Friday, February 22, 2008

Striking At the Roots: a Great Guide For Animal Advocates

Striking At the Roots: A Practical Guide to Animal Activism, by Mark Hawthorne; O Books; 282 pages, pbk.

“My wife and I share our lives with the world’s most perfect cat,” says Bruce Friedrich in his Foreword to Striking at the Roots. We cat-cohabitors know just what he means: we all live with the world’s most perfect cat. They’re all perfect and building on that loving link with one animal, many people move on to activist work for all animals. The surprising thing, however, is that so many people don’t. They pamper their pets but still eat meat, for instance, managing to turn off awareness of the sufferings of factory farm animals whose nerves and emotions are just as sensitive as are their cats’ and dogs’.

Striking At the Roots will help some people see the connection. For those already concerned about abuse of factory-farmed, circus, fur industry and laboratory animals this book provides detailed campaign suggestions. It is important for activists to be aware of like-minded people out in the world, because the forces against them are still mighty, and this book provides a sense of connection. It describes the successes of campaigners in many countries, quoting them directly and giving lots of blog and website addresses – an invaluable tool of solidarity. Hawthorne helps both the new activist wanting to “do something” but not knowing where to begin, and the seasoned campaigner facing burnout because after all the efforts of so many people, famous and obscure alike, millions of animals are still being abused.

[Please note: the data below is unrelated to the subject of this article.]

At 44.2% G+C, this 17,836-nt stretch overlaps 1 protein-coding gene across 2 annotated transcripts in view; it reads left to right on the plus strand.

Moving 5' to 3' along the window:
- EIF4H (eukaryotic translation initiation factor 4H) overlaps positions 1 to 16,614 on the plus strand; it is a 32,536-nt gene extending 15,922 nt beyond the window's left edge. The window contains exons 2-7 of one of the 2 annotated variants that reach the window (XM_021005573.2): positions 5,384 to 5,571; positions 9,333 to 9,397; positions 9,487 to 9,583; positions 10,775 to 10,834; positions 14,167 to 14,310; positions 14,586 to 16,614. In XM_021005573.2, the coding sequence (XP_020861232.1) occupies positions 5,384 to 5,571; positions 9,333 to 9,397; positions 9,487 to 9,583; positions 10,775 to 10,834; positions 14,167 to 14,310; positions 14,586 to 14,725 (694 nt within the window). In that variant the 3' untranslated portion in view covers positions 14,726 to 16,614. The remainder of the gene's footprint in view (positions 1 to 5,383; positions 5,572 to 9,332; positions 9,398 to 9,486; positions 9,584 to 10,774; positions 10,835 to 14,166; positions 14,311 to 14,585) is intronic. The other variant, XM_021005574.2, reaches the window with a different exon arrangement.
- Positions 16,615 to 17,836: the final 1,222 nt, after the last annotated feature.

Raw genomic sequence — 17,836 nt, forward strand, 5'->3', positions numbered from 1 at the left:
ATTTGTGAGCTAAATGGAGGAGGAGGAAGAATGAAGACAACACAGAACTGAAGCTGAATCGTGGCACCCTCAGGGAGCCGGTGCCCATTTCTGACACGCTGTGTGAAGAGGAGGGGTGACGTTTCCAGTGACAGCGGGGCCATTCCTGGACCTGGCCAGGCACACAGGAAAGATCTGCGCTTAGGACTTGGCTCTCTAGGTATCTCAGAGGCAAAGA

Simple organization of material, black and white photos, and text boxes spotlighting quotes by activists make this an easy book to get into, but once in get ready for a rollercoaster of ups and downs: descriptions of heartwarming successes on the one hand and horrific animal abuse on the other. This is what met someone liberating poultry from a factory farm (from the chapter on direct action): “… the acrid smell that permeated the huge jam-packed shed … lame, feces-encrusted birds limping about and dead chickens, their ammonia-scalded breasts denuded of feathers, lying where they collapsed from inhumane breeding practices …”

Hawthorne summarizes animal rights law (still in its infancy as a discipline, but growing fast!) as well as laws applying to those who demonstrate for animals (mainly U.S. law). He quotes those who have gone to jail for this work: “… it’s better than a zoo, vivisection lab or factory farm … (no jail is) as bad as every moment of an animal’s life on a factory farm …” says one.

Hawthorne’s handbook is unique in attending to the issue of burnout among activists, and looking at the toll of the “curse of traumatic knowledge.” If you really think about what most animals’ life is like on this planet, get ready for nightmares. And if you think that because you have seen the light and write letters or hand out leaflets, everybody is going to listen and change their ways, get ready for disappointment and anger.

So what to do about burnout? Some prominent activists offer tips: work on tasks within your interest and comfort zone, “throw some jokes in the mix,” and take breaks from bad news. One has to smile at one suggestion: “if you need to take a break from animal suffering, work on global warming.” That may not quite do it, if you need to see solutions within your lifetime.

That is part of the stress: making the world humane is a long process, and a human life is short. One antidote to feeling overwhelmed is to act for the animals immediately around you, focusing on one helped creature at a time: “knowing we’ve given an animal the best life we could is a real comfort,” says one sanctuary worker.

Wisely, Hawthorne ends his book with an encouraging Appendix listing “Recent Milestones For Animals.” If animal rights are your concern, think about the next milestone, not the endgame, and make use of this “Practical Guide” as an invaluable tool.